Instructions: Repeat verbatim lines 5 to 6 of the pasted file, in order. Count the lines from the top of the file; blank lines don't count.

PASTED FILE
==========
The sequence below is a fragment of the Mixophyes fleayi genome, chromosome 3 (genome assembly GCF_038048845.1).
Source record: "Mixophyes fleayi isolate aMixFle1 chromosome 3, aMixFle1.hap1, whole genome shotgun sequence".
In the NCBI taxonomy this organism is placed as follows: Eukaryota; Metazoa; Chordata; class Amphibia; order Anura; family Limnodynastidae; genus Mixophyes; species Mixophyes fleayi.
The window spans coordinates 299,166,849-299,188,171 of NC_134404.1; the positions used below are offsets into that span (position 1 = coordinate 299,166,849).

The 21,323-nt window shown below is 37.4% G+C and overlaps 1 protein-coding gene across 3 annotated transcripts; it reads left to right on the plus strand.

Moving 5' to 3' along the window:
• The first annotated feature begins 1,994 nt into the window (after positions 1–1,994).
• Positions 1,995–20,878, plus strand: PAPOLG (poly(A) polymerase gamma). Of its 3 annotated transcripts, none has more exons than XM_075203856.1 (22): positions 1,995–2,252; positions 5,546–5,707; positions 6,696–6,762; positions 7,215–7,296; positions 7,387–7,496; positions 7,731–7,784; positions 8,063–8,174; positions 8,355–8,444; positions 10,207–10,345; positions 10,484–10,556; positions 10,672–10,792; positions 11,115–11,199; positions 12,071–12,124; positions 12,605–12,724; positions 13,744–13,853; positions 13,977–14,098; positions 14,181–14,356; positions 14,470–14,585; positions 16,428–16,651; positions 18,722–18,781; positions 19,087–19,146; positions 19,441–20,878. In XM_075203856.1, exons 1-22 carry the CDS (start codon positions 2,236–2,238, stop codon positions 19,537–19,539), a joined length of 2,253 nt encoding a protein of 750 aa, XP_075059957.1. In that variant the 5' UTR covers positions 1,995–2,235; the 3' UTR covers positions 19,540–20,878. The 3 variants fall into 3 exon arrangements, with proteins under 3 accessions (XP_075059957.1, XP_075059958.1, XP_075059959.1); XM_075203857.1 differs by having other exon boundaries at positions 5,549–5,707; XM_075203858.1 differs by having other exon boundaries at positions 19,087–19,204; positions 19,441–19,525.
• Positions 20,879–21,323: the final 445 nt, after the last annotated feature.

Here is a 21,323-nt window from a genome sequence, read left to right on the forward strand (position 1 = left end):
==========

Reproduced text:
The 21,323-nt window shown below is 37.4% G+C and overlaps 1 protein-coding gene across 3 annotated transcripts; it reads left to right on the plus strand.

Moving 5' to 3' along the window: